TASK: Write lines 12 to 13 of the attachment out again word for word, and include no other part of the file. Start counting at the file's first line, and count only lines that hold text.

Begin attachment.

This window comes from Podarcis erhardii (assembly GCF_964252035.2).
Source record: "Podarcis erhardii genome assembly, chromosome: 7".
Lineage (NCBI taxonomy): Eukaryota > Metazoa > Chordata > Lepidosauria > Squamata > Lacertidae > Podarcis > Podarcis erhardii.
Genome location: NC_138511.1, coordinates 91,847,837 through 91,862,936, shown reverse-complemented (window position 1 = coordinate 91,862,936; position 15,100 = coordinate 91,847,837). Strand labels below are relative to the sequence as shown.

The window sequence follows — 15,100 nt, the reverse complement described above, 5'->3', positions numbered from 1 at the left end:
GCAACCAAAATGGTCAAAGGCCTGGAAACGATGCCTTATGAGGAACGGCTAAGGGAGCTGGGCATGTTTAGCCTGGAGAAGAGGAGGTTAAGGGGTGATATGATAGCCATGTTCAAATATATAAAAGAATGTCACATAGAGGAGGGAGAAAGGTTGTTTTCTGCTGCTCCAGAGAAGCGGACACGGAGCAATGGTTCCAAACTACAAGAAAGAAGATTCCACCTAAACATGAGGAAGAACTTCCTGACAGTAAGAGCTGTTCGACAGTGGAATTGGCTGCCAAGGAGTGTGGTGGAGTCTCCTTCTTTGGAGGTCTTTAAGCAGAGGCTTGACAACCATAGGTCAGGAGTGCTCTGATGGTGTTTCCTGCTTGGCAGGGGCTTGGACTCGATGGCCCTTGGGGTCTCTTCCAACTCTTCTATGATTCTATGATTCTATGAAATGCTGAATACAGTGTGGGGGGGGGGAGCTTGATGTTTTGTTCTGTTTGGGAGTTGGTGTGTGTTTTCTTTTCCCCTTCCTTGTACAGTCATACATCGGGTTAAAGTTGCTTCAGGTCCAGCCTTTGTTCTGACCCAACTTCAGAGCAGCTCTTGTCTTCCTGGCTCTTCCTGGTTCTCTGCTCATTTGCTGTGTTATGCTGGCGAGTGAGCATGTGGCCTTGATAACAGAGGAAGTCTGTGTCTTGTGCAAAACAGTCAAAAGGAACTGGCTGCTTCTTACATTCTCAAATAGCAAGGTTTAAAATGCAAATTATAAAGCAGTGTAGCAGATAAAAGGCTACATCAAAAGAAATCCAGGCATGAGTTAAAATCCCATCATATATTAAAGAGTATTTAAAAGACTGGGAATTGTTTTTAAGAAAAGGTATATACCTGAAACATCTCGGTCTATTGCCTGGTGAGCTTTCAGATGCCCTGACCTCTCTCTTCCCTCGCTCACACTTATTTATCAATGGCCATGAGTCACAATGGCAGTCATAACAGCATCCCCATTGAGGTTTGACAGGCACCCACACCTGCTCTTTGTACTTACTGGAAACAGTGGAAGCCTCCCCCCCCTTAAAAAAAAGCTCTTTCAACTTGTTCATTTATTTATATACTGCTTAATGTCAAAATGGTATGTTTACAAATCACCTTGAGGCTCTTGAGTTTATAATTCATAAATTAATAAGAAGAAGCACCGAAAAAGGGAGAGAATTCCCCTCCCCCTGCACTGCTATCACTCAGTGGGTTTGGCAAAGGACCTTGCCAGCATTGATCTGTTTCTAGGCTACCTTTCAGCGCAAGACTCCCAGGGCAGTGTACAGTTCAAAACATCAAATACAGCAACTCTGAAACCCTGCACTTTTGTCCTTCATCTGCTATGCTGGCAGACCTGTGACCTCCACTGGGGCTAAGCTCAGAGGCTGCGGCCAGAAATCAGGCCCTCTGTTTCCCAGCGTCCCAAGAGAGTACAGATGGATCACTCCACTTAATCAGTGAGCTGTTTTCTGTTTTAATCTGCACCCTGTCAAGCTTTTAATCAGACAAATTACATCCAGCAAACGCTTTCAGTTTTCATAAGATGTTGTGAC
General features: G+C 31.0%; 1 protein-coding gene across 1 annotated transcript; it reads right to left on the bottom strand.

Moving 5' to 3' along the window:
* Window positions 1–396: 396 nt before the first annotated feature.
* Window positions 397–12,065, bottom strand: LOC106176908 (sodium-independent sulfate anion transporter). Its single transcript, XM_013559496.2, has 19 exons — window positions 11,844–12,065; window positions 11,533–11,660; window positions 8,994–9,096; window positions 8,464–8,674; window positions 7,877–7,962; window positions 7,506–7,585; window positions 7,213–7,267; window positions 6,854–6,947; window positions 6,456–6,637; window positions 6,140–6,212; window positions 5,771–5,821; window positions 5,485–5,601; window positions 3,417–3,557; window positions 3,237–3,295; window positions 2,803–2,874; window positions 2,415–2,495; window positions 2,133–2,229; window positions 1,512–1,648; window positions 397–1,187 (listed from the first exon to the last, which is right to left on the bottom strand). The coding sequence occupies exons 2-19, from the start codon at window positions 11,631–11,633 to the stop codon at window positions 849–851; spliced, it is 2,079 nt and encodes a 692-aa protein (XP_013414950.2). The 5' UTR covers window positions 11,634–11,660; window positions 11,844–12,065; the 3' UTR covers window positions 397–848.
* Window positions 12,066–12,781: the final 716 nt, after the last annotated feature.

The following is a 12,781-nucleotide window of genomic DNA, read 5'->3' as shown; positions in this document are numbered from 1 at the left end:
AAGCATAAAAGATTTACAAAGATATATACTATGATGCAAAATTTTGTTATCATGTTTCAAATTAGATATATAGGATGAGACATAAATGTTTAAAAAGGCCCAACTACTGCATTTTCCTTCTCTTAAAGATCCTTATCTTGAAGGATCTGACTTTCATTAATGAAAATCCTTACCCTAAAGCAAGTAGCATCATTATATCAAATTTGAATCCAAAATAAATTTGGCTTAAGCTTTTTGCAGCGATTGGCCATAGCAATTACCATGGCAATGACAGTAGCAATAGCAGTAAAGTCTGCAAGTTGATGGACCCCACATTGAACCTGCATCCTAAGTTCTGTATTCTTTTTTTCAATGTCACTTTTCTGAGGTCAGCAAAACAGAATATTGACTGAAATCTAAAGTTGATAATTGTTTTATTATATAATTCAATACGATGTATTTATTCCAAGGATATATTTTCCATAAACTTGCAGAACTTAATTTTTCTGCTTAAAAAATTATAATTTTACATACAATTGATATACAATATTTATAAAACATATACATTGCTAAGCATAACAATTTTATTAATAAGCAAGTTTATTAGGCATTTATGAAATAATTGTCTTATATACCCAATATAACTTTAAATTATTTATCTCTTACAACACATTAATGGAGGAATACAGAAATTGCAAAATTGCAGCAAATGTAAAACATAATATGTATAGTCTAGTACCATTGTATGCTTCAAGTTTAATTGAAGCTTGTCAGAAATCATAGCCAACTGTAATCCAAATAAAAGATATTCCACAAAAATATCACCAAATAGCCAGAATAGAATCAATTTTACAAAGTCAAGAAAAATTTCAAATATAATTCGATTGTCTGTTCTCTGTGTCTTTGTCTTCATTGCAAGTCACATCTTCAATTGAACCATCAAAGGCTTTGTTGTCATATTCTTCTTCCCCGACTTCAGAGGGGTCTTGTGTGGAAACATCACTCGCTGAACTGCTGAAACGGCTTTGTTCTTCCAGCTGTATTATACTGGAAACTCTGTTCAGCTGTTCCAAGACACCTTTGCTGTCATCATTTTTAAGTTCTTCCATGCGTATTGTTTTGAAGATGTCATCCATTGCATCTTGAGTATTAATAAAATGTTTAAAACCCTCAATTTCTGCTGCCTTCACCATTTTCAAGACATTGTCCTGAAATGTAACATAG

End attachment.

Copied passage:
The following is a 12,781-nucleotide window of genomic DNA, read 5'->3' as shown; positions in this document are numbered from 1 at the left end:
AAGCATAAAAGATTTACAAAGATATATACTATGATGCAAAATTTTGTTATCATGTTTCAAATTAGATATATAGGATGAGACATAAATGTTTAAAAAGGCCCAACTACTGCATTTTCCTTCTCTTAAAGATCCTTATCTTGAAGGATCTGACTTTCATTAATGAAAATCCTTACCCTAAAGCAAGTAGCATCATTATATCAAATTTGAATCCAAAATAAATTTGGCTTAAGCTTTTTGCAGCGATTGGCCATAGCAATTACCATGGCAATGACAGTAGCAATAGCAGTAAAGTCTGCAAGTTGATGGACCCCACATTGAACCTGCATCCTAAGTTCTGTATTCTTTTTTTCAATGTCACTTTTCTGAGGTCAGCAAAACAGAATATTGACTGAAATCTAAAGTTGATAATTGTTTTATTATATAATTCAATACGATGTATTTATTCCAAGGATATATTTTCCATAAACTTGCAGAACTTAATTTTTCTGCTTAAAAAATTATAATTTTACATACAATTGATATACAATATTTATAAAACATATACATTGCTAAGCATAACAATTTTATTAATAAGCAAGTTTATTAGGCATTTATGAAATAATTGTCTTATATACCCAATATAACTTTAAATTATTTATCTCTTACAACACATTAATGGAGGAATACAGAAATTGCAAAATTGCAGCAAATGTAAAACATAATATGTATAGTCTAGTACCATTGTATGCTTCAAGTTTAATTGAAGCTTGTCAGAAATCATAGCCAACTGTAATCCAAATAAAAGATATTCCACAAAAATATCACCAAATAGCCAGAATAGAATCAATTTTACAAAGTCAAGAAAAATTTCAAATATAATTCGATTGTCTGTTCTCTGTGTCTTTGTCTTCATTGCAAGTCACATCTTCAATTGAACCATCAAAGGCTTTGTTGTCATATTCTTCTTCCCCGACTTCAGAGGGGTCTTGTGTGGAAACATCACTCGCTGAACTGCTGAAACGGCTTTGTTCTTCCAGCTGTATTATACTGGAAACTCTGTTCAGCTGTTCCAAGACACCTTTGCTGTCATCATTTTTAAGTTCTTCCATGCGTATTGTTTTGAAGATGTCATCCATTGCATCTTGAGTATTAATAAAATGTTTAAAACCCTCAATTTCTGCTGCCTTCACCATTTTCAAGACATTGTCCTGAAATGTAACATAG